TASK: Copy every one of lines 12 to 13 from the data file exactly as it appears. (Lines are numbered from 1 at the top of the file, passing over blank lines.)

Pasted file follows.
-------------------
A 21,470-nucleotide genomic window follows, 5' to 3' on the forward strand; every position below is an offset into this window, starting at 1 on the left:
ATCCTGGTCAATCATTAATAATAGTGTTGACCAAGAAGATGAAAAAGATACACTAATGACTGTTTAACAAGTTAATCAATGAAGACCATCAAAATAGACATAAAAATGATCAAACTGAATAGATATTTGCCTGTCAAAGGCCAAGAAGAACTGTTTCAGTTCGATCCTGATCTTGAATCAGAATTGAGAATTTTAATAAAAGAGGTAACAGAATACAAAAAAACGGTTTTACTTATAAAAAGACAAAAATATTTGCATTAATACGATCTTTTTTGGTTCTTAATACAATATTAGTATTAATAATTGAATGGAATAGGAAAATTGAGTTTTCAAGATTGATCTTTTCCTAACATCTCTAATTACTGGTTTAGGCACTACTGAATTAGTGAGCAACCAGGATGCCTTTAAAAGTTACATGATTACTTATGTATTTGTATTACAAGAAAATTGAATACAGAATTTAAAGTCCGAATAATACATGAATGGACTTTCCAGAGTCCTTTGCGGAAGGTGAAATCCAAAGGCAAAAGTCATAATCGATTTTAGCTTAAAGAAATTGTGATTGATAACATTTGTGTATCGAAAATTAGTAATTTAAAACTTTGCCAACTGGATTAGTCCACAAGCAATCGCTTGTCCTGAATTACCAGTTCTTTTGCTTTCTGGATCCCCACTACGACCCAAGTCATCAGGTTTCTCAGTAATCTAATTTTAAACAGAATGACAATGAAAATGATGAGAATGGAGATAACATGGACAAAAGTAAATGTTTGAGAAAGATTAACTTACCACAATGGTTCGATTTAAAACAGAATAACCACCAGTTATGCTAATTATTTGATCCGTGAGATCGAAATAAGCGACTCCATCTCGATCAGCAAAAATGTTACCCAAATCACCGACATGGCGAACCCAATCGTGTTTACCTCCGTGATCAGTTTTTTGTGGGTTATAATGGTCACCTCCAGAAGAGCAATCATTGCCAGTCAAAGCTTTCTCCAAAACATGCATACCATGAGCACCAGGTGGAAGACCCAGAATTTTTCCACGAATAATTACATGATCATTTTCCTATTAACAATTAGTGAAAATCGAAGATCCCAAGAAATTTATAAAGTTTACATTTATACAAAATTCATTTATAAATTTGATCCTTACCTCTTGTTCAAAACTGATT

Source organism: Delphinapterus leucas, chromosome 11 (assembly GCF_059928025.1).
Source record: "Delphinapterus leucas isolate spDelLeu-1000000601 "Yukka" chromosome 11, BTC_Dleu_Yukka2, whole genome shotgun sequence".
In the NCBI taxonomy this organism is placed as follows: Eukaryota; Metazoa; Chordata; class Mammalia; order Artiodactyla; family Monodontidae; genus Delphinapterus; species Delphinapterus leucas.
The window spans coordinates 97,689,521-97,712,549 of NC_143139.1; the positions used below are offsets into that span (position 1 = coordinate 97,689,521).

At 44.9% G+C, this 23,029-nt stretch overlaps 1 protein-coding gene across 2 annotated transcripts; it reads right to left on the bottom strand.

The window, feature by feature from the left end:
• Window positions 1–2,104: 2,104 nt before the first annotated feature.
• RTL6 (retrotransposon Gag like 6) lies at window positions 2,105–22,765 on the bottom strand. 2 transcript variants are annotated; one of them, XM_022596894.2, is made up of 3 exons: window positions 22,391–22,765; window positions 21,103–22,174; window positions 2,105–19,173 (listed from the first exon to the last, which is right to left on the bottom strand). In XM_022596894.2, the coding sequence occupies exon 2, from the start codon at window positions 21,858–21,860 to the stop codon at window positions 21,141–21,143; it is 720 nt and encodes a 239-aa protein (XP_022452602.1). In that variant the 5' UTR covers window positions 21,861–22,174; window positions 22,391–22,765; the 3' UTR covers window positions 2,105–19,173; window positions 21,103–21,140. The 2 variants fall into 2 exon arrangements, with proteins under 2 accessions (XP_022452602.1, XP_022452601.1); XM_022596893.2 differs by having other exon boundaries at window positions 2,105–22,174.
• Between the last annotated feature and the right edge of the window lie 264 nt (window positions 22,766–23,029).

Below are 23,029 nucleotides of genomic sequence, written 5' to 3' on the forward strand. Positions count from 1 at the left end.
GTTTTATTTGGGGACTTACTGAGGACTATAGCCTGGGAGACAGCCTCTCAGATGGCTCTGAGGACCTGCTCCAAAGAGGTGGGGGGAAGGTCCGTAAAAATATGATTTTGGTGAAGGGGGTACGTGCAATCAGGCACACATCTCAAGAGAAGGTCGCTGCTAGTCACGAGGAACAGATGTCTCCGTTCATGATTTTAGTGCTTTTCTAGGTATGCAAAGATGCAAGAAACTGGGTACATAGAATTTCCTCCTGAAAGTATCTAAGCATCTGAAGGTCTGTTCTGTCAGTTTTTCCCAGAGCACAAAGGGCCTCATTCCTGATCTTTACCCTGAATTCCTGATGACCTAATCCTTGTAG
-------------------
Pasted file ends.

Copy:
Below are 23,029 nucleotides of genomic sequence, written 5' to 3' on the forward strand. Positions count from 1 at the left end.
GTTTTATTTGGGGACTTACTGAGGACTATAGCCTGGGAGACAGCCTCTCAGATGGCTCTGAGGACCTGCTCCAAAGAGGTGGGGGGAAGGTCCGTAAAAATATGATTTTGGTGAAGGGGGTACGTGCAATCAGGCACACATCTCAAGAGAAGGTCGCTGCTAGTCACGAGGAACAGATGTCTCCGTTCATGATTTTAGTGCTTTTCTAGGTATGCAAAGATGCAAGAAACTGGGTACATAGAATTTCCTCCTGAAAGTATCTAAGCATCTGAAGGTCTGTTCTGTCAGTTTTTCCCAGAGCACAAAGGGCCTCATTCCTGATCTTTACCCTGAATTCCTGATGACCTAATCCTTGTAG